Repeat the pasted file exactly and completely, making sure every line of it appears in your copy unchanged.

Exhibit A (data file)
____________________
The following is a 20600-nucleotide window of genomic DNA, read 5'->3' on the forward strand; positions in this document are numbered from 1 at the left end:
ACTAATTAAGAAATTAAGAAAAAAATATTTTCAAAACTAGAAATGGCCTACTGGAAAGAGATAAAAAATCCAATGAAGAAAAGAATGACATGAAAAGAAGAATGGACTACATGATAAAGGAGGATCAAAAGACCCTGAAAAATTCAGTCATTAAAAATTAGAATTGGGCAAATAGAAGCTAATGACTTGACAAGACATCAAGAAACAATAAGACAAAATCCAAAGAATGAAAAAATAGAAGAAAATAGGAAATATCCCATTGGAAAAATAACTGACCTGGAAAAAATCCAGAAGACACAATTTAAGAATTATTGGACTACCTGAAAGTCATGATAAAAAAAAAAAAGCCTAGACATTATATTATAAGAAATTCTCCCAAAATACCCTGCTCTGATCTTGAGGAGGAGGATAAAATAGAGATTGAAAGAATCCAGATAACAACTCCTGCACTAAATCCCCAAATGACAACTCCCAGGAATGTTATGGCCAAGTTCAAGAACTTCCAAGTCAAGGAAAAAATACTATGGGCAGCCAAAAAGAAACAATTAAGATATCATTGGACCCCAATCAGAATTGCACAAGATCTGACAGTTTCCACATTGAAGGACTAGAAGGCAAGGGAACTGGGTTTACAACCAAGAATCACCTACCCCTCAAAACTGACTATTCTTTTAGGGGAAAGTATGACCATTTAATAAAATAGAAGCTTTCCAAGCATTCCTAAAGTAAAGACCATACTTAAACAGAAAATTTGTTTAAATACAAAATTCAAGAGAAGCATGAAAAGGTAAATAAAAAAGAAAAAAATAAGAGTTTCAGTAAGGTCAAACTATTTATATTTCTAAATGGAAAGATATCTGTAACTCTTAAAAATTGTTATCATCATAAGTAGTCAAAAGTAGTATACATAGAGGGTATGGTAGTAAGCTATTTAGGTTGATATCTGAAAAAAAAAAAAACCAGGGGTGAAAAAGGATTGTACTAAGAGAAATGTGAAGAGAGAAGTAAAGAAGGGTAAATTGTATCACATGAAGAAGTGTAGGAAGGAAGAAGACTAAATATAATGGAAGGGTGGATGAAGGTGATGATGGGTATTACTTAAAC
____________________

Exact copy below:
The following is a 20600-nucleotide window of genomic DNA, read 5'->3' on the forward strand; positions in this document are numbered from 1 at the left end:
ACTAATTAAGAAATTAAGAAAAAAATATTTTCAAAACTAGAAATGGCCTACTGGAAAGAGATAAAAAATCCAATGAAGAAAAGAATGACATGAAAAGAAGAATGGACTACATGATAAAGGAGGATCAAAAGACCCTGAAAAATTCAGTCATTAAAAATTAGAATTGGGCAAATAGAAGCTAATGACTTGACAAGACATCAAGAAACAATAAGACAAAATCCAAAGAATGAAAAAATAGAAGAAAATAGGAAATATCCCATTGGAAAAATAACTGACCTGGAAAAAATCCAGAAGACACAATTTAAGAATTATTGGACTACCTGAAAGTCATGATAAAAAAAAAAAAGCCTAGACATTATATTATAAGAAATTCTCCCAAAATACCCTGCTCTGATCTTGAGGAGGAGGATAAAATAGAGATTGAAAGAATCCAGATAACAACTCCTGCACTAAATCCCCAAATGACAACTCCCAGGAATGTTATGGCCAAGTTCAAGAACTTCCAAGTCAAGGAAAAAATACTATGGGCAGCCAAAAAGAAACAATTAAGATATCATTGGACCCCAATCAGAATTGCACAAGATCTGACAGTTTCCACATTGAAGGACTAGAAGGCAAGGGAACTGGGTTTACAACCAAGAATCACCTACCCCTCAAAACTGACTATTCTTTTAGGGGAAAGTATGACCATTTAATAAAATAGAAGCTTTCCAAGCATTCCTAAAGTAAAGACCATACTTAAACAGAAAATTTGTTTAAATACAAAATTCAAGAGAAGCATGAAAAGGTAAATAAAAAAGAAAAAAATAAGAGTTTCAGTAAGGTCAAACTATTTATATTTCTAAATGGAAAGATATCTGTAACTCTTAAAAATTGTTATCATCATAAGTAGTCAAAAGTAGTATACATAGAGGGTATGGTAGTAAGCTATTTAGGTTGATATCTGAAAAAAAAAAAAACCAGGGGTGAAAAAGGATTGTACTAAGAGAAATGTGAAGAGAGAAGTAAAGAAGGGTAAATTGTATCACATGAAGAAGTGTAGGAAGGAAGAAGACTAAATATAATGGAAGGGTGGATGAAGGTGATGATGGGTATTACTTAAAC